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Monday, July 03, 2006

Daughter of the Forest, by Juliet Marillier

I have decided, rather to my surprise, that Juliet Marillier's Daughter of the Forest (New York: Tom Doherty Associates, 2000) is one of my favorite books. It's over 500 pages long.

For more information on Marillier's writing, see my previous posts on it, here and here. In these posts, about two more recent novels by Marillier, I pointed out that she is a self-proclaimed pagan, but wrote of material from these novels, Wolfskin and Foxmask, indicating that not only is a Catholic priest portrayed in a positive light, and one of the main characters in the book, but that Marillier actually includes a passage in which a character comes to belief in the Christian God. All of her books that I have read are set, more or less, in and around the British Isles, during the Middle Ages. All of them have appeared in the Fantasy section of bookstores. They all include romantic love -- eros, in the terminology of C. S. Lewis.

I'm trying not to give away the plot in this post, at least no more than the back cover of the book does.

I hadn't really paid attention to Christianity in Marillier's writing when I first read Daughter of the Forest. This time, after finding it inescapable in the two novels mentioned above, I looked for it. It's there, but not so much as in the later books. There is a priest who is an important character, but he is not so throughout the book, only in the first part. There is another priest who plays a minor role later. Both are portrayed quite positively. (There is another priest mentioned briefly, who does not appear, who is apparently not such a good man.)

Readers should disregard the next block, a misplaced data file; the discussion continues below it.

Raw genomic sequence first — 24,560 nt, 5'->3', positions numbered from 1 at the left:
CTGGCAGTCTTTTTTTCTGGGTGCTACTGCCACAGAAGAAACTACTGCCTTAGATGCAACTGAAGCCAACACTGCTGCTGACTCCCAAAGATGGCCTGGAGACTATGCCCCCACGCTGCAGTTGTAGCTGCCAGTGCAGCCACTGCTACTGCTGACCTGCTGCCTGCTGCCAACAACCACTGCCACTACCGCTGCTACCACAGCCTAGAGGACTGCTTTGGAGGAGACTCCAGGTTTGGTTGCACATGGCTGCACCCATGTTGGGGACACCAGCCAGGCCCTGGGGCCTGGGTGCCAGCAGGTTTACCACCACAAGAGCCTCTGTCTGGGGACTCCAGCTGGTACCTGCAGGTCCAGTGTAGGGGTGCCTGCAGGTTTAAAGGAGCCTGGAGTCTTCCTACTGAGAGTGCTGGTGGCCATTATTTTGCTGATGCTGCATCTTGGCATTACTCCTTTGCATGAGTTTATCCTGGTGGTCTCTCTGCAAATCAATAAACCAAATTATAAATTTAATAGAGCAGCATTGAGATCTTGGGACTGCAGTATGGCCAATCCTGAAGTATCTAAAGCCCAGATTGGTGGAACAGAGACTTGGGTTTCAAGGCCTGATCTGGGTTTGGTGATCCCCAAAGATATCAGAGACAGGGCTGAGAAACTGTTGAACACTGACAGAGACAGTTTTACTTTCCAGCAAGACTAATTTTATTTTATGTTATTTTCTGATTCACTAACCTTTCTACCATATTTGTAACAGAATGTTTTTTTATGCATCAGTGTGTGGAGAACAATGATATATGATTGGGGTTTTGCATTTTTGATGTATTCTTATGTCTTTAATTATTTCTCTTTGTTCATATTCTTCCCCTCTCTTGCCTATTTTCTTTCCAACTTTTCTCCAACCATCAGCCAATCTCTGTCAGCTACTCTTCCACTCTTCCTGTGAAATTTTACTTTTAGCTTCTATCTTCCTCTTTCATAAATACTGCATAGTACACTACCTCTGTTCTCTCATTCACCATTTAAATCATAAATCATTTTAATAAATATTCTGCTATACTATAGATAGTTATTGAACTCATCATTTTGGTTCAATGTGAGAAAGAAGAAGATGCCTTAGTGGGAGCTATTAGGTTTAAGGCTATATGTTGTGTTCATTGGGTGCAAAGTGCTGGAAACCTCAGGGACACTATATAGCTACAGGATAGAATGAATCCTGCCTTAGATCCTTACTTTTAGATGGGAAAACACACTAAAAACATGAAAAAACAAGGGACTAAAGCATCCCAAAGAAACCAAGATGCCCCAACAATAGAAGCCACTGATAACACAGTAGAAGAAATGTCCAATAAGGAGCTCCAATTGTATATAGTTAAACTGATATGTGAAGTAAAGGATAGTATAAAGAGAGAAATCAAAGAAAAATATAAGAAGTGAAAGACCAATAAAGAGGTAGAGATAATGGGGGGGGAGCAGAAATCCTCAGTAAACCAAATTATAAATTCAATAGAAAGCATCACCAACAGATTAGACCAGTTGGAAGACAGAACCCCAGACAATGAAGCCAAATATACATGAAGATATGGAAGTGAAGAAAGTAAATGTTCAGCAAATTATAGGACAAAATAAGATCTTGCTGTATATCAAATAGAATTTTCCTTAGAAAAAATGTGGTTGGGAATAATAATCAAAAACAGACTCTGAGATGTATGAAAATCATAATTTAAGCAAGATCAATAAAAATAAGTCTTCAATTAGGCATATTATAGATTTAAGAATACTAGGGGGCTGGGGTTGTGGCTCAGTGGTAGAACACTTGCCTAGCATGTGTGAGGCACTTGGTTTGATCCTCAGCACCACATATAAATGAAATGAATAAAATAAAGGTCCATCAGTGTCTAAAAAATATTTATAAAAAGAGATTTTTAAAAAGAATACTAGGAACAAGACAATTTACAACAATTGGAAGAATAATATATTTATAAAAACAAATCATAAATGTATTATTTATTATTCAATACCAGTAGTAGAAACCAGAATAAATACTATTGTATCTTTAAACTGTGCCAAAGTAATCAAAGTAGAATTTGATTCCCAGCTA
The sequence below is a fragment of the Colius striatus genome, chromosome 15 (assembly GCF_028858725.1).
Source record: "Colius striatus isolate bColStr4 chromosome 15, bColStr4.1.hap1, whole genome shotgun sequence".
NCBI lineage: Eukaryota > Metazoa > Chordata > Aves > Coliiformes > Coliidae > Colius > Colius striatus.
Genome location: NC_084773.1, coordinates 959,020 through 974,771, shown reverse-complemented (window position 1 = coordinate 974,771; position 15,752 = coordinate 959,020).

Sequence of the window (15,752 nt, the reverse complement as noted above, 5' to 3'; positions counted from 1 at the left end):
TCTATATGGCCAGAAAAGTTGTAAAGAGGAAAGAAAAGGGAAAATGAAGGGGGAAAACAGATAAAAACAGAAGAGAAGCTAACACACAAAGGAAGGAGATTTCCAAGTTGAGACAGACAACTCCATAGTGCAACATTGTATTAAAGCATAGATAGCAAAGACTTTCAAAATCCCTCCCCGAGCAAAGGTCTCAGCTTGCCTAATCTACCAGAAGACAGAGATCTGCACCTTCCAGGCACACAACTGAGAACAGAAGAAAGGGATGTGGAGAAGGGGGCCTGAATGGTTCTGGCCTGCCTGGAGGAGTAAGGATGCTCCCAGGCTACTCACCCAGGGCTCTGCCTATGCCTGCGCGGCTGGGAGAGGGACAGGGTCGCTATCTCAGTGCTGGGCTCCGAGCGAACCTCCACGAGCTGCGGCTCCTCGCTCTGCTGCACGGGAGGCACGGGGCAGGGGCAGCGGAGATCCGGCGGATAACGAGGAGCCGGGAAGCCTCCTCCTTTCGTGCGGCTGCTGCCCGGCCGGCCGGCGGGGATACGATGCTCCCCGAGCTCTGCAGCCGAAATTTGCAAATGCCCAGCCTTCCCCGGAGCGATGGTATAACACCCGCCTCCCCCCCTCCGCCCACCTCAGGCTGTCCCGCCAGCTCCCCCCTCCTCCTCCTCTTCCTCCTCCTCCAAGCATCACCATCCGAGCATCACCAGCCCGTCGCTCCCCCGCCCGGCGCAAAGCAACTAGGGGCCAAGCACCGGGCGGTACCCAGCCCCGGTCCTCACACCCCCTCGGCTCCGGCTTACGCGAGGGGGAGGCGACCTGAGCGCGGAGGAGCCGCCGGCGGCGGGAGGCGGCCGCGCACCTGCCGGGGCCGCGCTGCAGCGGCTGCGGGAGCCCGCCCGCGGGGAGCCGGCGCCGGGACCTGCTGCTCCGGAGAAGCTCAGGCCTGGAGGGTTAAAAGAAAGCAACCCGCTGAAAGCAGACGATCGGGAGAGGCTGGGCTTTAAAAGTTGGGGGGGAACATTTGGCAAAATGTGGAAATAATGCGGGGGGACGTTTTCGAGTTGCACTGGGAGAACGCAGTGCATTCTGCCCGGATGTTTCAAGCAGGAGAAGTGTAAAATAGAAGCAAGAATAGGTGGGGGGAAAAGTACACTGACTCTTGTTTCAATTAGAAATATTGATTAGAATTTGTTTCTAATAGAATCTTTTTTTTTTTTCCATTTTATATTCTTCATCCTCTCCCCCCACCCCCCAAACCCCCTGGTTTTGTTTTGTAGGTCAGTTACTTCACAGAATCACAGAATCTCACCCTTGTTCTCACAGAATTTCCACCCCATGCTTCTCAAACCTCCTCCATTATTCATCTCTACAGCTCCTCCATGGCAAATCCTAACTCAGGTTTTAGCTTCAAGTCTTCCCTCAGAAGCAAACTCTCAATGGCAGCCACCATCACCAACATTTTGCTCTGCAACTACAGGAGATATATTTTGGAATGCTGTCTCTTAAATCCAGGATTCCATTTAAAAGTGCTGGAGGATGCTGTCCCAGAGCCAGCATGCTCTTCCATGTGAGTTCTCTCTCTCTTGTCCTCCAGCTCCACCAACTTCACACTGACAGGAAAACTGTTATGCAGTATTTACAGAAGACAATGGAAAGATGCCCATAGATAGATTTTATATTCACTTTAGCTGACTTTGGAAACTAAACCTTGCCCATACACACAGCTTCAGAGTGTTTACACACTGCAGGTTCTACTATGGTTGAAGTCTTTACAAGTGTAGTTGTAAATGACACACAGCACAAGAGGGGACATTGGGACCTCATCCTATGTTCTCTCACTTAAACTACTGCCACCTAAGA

Since the events occur early, and are at least hinted at on the back cover of my copy, I will say that Sorcha, the seventh child of Lord Colum of Sevenwaters, must try to save her six brothers, Liam, Diarmid, twins Cormack and Conor, Finbar and Padraic, from an enchantment laid on them by their stepmother, Oonagh. (Their mother, Niamh, died in birthing Sorcha.) The book, told by Sorcha, is the story of how she works to save her brothers, and how she falls in love. The main appeal, for me, is the agonizing ordeal she must go through, the good writing, the reverence for nature, and the good characters Sorcha finds from time to time, sometimes in unexpected places.

As in Wolfskin and Foxmask, there are religions beside Christianity. Although not much is said about them, there are Druids in the book. Nonhuman beings, with limited supernatural powers, appear occasionally.

As I said, Christianity isn't as openly presented in this book as in the other two, but it is there, and treated with respect throughout. So is Druidism. A Druid says this: "There is no good or evil, save in the way you see the world. There is no dark or light, save in your own vision." (p. 535. I don't know if this is Druid doctrine, or just the character speaking for himself.) In a way, the whole book has argued against that very belief -- there are good people, and evil ones, in it. Christianity doesn't so much teach that there are bad and good people, as that there is evil in the world, and that if we don't choose to follow Christ, we will be a part of it.

Thanks for reading.

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